It looked like Honda rummaged through the parts bin to come up with something — anything — that would roughly look like an adventure-tourer.
The Crosstourer disappeared at the 2011 show but the Crossrunner was slightly refined and it’s apparently here to stay. I have to admit, I’m starting to warm up to the Crossrunner.
It could use perhaps a 100 mm or so width reduction across that plump midsection, but the white color shown in the photos below helps hide the girth.
I’m still not sure what it is, with its 17″ tires: a faux adventure-tourer, in the vein of the original Multistrada? Or a sport-tourer? Honda will tell you it’s a new concept in its own unique segment, but I’m not so sure. Different looks alone don’t make a different motorcycle type.
The Crossrunner also looks vaguely similar to the Honda Transalp (photo below), which is more of a “real” adventure-tourer.
Outfitted with the special Givi luggage, as seen on the white Crossrunner below, the bike should make a good sport-tourer. The luggage looks wonderful, especially the top box with its faired-in tail lights.
I have to further admit that the silver Crossrunner on the Honda display stand, seen below, with its black and gray camouflage paint treatment on the side panels, also looks pretty good “in the flesh”.
The biggest surprise for me is that the thing actually made production, so you have to give credit to Honda for following through. Now if only I could talk them into a test ride… So, by way of an apology, here is another look at the Honda Crossrunner with an updated video of the 2012 version shown at this year’s EICMA.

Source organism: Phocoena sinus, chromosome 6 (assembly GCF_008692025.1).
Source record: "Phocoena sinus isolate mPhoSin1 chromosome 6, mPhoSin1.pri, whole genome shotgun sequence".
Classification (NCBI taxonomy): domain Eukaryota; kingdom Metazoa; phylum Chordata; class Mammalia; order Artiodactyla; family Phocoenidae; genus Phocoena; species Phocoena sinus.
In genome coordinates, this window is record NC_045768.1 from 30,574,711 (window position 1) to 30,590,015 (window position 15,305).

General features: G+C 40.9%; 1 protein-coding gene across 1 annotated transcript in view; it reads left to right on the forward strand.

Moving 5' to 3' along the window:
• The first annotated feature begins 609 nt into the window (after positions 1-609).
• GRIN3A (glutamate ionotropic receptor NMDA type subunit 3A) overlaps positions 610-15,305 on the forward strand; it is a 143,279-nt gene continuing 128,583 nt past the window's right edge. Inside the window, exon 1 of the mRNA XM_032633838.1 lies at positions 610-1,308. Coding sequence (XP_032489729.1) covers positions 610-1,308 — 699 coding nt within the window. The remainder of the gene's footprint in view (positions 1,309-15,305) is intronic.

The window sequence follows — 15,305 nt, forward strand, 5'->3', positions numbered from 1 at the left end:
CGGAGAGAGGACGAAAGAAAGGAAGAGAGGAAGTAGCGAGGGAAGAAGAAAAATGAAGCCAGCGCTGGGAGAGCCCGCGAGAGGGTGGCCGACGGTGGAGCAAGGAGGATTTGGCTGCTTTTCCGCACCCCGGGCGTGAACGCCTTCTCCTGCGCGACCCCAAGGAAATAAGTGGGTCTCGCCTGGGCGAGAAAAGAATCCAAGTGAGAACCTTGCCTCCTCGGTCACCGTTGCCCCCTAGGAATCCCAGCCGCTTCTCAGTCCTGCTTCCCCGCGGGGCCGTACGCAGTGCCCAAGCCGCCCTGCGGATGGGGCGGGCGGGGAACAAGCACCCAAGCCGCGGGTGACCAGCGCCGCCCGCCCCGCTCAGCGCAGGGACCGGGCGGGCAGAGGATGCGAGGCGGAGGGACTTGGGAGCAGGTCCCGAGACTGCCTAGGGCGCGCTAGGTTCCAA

UPDATE: 2015 Honda Crossrunner 800
Honda announced the 2015 Crossrunner 800 at the 2014 EICMA show. Apparently, the bike will not make it to the U.S.A.
Here’s a rough translation from the Italian press release: The premium Adventure Sports Tourer from Honda for 2015 with substantial technical and aesthetic renewal. The V4 VTEC engine of 782 cc offers more torque at low and medium RPMs; more power (106 hp) and at the same time increased fuel efficiency (18.8 km per liter in the average cycle WMTC).
The aesthetic “adventure” is more decisive, ergonomic solutions more refined, and the trim provides suspensions adjustable to raise the bike for an easier approach to the dirt roads. The braking system has ABS standard and powerful radial calipers, coupled with an anti-skid system Honda Selectable Torque Control (HSTC), which completes the electronic equipment dedicated to active driving safety.
Standard equipment includes full-LED lighting system, heated grips, trip computer, adjustable saddle height, self-canceling turn signals and connections for the side cases integrated into the tail.